1870s In reaction to the idea that time could be recorded objectively by new technologies, Henri Bergson (1859-1941) posited that time was perception and could be understood by intuition alone. Time was the center of metaphysics and moved (like a river) always forward creating a “flux” that inspired everything with it.
Bergson’s theories inspired many artists to try to capture movement in their work. Among the first to incorporate his ideas was photographer Eadweard Muybridge (1830-1904), who used multiple cameras to capture motion and created the zoopraxiscope, a device for projecting motion pictures.
1912 Marcel Duchamp’s Nude Descending a Staircase, a cubist painting of a figure in motion, has its inspiration in Muybridge’s photographs. Duchamp moves the focus of art from “object to concept”—profoundly influencing 20th century artists by allowing the “idea” to be the artwork. In video art, the work exists in time rather than space and Duchamp opened the door for the acceptance of this genre of art.
1960s Artist George Maciunas coined the term “Fluxus” in 1961 during a lecture series at Gallery A/G in New York. The Fluxus movement, which focused on the artist-centered creative process, evinced an attitude of anti-commercialism and anti-high art sensibility. In addition to Maciunas, the international movement’s progenitors included John Cage, Nam June Paik, Joseph Beuys, George Brecht, Yoko Ono, Dick Higgins, and Alison Knowles, among others. Works were often events called “Happenings;” in many cases, the only tangible “product” generated would be film or video documentation.
1965 Electronics company Sony Corporation introduced Portapak, the first generation low-cost, portable, consumer-grade video camera to the U.S. market. Fluxus artist Nam June Paik is credited with being one of the first to purchase a Portapak upon its release. Hours after making his first tapes—of Pope Paul VI’s visit to New York—on his new Sony video camera, Paik shows the footage at Café a Go Go in Greenwich Village, ushering in the age of video art.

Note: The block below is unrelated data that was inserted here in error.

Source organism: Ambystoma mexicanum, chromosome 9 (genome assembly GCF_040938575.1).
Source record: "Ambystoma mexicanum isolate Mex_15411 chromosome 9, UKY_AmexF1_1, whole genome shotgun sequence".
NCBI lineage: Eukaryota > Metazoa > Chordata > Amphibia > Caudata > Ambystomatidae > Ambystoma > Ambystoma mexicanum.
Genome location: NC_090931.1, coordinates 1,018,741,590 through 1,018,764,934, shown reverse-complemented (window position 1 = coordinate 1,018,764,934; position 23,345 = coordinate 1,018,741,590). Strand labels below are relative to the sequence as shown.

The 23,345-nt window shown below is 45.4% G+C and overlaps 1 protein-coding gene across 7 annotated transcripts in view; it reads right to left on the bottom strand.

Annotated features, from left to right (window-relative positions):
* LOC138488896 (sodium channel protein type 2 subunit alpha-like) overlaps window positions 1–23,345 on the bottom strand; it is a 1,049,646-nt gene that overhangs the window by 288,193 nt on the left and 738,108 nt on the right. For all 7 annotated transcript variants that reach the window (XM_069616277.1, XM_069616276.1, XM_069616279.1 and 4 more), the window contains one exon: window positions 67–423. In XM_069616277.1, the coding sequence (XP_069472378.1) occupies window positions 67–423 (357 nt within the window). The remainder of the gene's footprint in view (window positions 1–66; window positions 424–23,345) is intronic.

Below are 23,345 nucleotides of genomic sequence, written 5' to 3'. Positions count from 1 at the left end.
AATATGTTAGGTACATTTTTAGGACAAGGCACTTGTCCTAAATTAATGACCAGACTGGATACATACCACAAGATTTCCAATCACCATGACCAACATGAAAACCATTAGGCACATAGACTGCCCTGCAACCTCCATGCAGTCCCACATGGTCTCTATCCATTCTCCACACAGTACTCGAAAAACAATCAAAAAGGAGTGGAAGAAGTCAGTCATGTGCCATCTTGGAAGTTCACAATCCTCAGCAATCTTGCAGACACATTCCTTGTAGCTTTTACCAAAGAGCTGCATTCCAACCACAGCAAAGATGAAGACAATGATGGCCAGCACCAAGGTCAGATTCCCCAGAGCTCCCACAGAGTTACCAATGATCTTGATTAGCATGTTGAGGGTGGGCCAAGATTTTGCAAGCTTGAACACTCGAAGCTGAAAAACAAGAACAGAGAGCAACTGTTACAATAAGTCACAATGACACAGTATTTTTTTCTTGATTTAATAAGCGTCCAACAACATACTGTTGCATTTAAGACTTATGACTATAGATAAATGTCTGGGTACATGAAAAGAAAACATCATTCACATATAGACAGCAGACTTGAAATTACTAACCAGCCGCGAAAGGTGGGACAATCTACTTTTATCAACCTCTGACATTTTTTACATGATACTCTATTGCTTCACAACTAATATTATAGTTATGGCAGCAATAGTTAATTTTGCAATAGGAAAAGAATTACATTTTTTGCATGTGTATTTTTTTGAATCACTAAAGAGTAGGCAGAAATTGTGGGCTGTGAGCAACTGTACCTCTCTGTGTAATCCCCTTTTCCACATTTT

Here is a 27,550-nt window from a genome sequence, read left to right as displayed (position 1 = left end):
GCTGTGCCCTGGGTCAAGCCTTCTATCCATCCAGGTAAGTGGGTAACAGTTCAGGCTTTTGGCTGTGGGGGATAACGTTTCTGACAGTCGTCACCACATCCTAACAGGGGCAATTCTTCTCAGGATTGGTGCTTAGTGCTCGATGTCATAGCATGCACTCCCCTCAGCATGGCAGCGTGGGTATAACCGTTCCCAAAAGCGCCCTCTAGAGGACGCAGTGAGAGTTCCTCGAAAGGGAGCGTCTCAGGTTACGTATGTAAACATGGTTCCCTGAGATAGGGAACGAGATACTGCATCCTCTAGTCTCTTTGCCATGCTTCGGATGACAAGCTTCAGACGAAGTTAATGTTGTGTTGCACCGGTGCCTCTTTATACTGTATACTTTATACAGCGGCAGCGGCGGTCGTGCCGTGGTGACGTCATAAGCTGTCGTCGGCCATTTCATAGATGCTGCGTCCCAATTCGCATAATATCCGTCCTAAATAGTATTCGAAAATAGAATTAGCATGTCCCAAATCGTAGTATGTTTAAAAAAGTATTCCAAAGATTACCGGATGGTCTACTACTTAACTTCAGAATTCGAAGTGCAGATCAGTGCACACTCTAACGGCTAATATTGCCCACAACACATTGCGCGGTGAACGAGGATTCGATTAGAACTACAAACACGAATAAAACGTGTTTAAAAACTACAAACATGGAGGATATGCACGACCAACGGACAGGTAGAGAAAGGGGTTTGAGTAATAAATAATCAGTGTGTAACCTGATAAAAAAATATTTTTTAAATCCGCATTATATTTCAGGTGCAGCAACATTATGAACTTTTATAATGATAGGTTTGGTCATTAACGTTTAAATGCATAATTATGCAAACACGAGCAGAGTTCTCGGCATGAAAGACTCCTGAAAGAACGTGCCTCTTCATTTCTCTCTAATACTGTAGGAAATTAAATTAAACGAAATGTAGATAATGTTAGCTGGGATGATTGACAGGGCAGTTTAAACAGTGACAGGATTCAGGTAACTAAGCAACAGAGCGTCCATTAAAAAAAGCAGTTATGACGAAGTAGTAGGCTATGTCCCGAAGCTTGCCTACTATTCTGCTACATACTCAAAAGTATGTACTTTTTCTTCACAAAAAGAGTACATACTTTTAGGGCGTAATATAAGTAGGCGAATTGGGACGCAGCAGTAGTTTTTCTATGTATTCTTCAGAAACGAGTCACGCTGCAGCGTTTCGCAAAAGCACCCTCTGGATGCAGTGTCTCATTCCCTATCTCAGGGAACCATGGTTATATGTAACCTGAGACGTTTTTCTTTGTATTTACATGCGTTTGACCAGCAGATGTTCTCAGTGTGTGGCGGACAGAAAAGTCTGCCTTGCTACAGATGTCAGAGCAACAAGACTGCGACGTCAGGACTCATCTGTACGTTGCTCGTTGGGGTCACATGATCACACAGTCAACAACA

1966 Artist Robert Raushenberg and Swedish engineer Billy Klüver found the New York-based Experiments in Art and Technology (EAT) to encourage collaboration between artists and scientists. In October 1966, EAT presents Nine Evenings at New York’s 69th
Regiment Armory, featuring the multi-media performances of John Cage, Merce Cunningham, Robert Rauschenberg, Buckminster Fuller, Gyorgy Kepes and Yvonne Rainer. The performances included the technical element of an electronic modulation system TEEM, composed of portable, electronic units which functioned without cables by remote control.
1969 With the introduction of the Performance Corridor series, Bruce Nauman becomes the first artist to incorporate surveillance and closed-circuit cameras in his installations. The images recorded are simultaneously displayed on a monitor to the viewer, who becomes an actor in the work.
1969 New York City art dealer Howard Wise organizes the exhibition TV as a Creative Medium. The show featured such seminal video works as Wipe Cycle, created by Ira Schneider, a filmmaker, and Frank Gillette, a painter and Nam June Paik’s Participation TV, as well as Paik’s TV Bra for Living Sculpture series with cellist Charlotte Moorman, which were seen for the first time at the Wise exhibit.
1971 After the success of that exhibition, Wise closes his own gallery and establishes the nonprofit organization Electronic Arts Intermix, which continues today to be a major resource for artists’ video and interactive media.
1984 On New Year’s Day, Nam June Paik produces a live art satellite broadcast between Paris, New York, and San Francisco entitled, Good Morning, Mr. Orwell. The message of the project, which included the participation of John Cage, Salvador Dalí, Laurie Anderson, Joseph Beuys, Merce Cunningham, Allen Ginsberg and Peter Orlovsky, George Plimpton, and other artists, was to demonstrate that George Orwell's Big Brother hadn't arrived.
mid-1980s The sophistication of the medium allows more complex uses and the creation of immersive environments through the use of large-screen video projection. Artists are able to expand the communication cycle of viewer and media technology beyond the single surveillance mode into more complex loops that include narratives and simulations of altered states of consciousness. They also invite viewers inside the work as active participants to create a transformative experience. Artists of all disciplines and backgrounds begin to incorporate the medium of video art in their work in ways that serve their personal vision. Some artists (Bill Viola, Paul Kos, Bruce Nauman, Vito Acconci) use video as performance art or in installations; others create video to be screened specifically in museums or galleries (Woody and Steina Vasulka, Les Levine, Martha Rosler); still others broadcast their video on television (Bruce and Norman Yonemoto).
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1990s & Widespread advances in digital technology make the medium forward more accessible, allowing many artists to create interactive installations based on video they created or sampled from the visual culture. No longer confined to the television monitor, video environments can take over entire gallery rooms or reach out to viewers beyond the walls of a museum via the World Wide Web.